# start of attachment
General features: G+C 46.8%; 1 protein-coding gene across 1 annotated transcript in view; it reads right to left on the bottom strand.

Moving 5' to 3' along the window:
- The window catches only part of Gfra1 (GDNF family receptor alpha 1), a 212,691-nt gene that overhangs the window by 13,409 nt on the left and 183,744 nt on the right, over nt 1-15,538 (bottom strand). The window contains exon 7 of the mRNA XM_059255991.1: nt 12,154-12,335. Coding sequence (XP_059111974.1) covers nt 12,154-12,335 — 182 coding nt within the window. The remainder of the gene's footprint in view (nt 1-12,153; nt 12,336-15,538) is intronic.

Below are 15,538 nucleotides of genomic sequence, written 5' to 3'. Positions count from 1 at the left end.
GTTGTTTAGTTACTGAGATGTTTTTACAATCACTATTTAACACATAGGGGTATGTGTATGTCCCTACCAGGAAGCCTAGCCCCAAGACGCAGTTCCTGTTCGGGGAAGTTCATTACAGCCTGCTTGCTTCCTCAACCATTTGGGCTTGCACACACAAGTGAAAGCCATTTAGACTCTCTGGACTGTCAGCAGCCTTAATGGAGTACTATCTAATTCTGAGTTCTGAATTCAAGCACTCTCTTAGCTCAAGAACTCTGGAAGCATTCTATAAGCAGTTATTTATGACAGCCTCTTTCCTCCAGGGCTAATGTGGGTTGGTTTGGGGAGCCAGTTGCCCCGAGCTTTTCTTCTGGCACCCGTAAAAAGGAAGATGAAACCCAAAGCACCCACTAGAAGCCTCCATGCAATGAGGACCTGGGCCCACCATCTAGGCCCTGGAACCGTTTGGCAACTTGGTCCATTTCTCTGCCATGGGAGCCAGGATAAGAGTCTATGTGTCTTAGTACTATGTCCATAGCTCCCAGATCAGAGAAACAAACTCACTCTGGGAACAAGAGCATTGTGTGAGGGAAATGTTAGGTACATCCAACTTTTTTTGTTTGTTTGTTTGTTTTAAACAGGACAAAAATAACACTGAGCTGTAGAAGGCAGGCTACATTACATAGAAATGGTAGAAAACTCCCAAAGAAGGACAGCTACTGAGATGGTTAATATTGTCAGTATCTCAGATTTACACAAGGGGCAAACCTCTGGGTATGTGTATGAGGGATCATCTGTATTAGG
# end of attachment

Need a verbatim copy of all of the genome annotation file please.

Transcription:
General features: G+C 46.8%; 1 protein-coding gene across 1 annotated transcript in view; it reads right to left on the bottom strand.

Moving 5' to 3' along the window:
- The window catches only part of Gfra1 (GDNF family receptor alpha 1), a 212,691-nt gene that overhangs the window by 13,409 nt on the left and 183,744 nt on the right, over nt 1-15,538 (bottom strand). The window contains exon 7 of the mRNA XM_059255991.1: nt 12,154-12,335. Coding sequence (XP_059111974.1) covers nt 12,154-12,335 — 182 coding nt within the window. The remainder of the gene's footprint in view (nt 1-12,153; nt 12,336-15,538) is intronic.

Below are 15,538 nucleotides of genomic sequence, written 5' to 3'. Positions count from 1 at the left end.
GTTGTTTAGTTACTGAGATGTTTTTACAATCACTATTTAACACATAGGGGTATGTGTATGTCCCTACCAGGAAGCCTAGCCCCAAGACGCAGTTCCTGTTCGGGGAAGTTCATTACAGCCTGCTTGCTTCCTCAACCATTTGGGCTTGCACACACAAGTGAAAGCCATTTAGACTCTCTGGACTGTCAGCAGCCTTAATGGAGTACTATCTAATTCTGAGTTCTGAATTCAAGCACTCTCTTAGCTCAAGAACTCTGGAAGCATTCTATAAGCAGTTATTTATGACAGCCTCTTTCCTCCAGGGCTAATGTGGGTTGGTTTGGGGAGCCAGTTGCCCCGAGCTTTTCTTCTGGCACCCGTAAAAAGGAAGATGAAACCCAAAGCACCCACTAGAAGCCTCCATGCAATGAGGACCTGGGCCCACCATCTAGGCCCTGGAACCGTTTGGCAACTTGGTCCATTTCTCTGCCATGGGAGCCAGGATAAGAGTCTATGTGTCTTAGTACTATGTCCATAGCTCCCAGATCAGAGAAACAAACTCACTCTGGGAACAAGAGCATTGTGTGAGGGAAATGTTAGGTACATCCAACTTTTTTTGTTTGTTTGTTTGTTTTAAACAGGACAAAAATAACACTGAGCTGTAGAAGGCAGGCTACATTACATAGAAATGGTAGAAAACTCCCAAAGAAGGACAGCTACTGAGATGGTTAATATTGTCAGTATCTCAGATTTACACAAGGGGCAAACCTCTGGGTATGTGTATGAGGGATCATCTGTATTAGG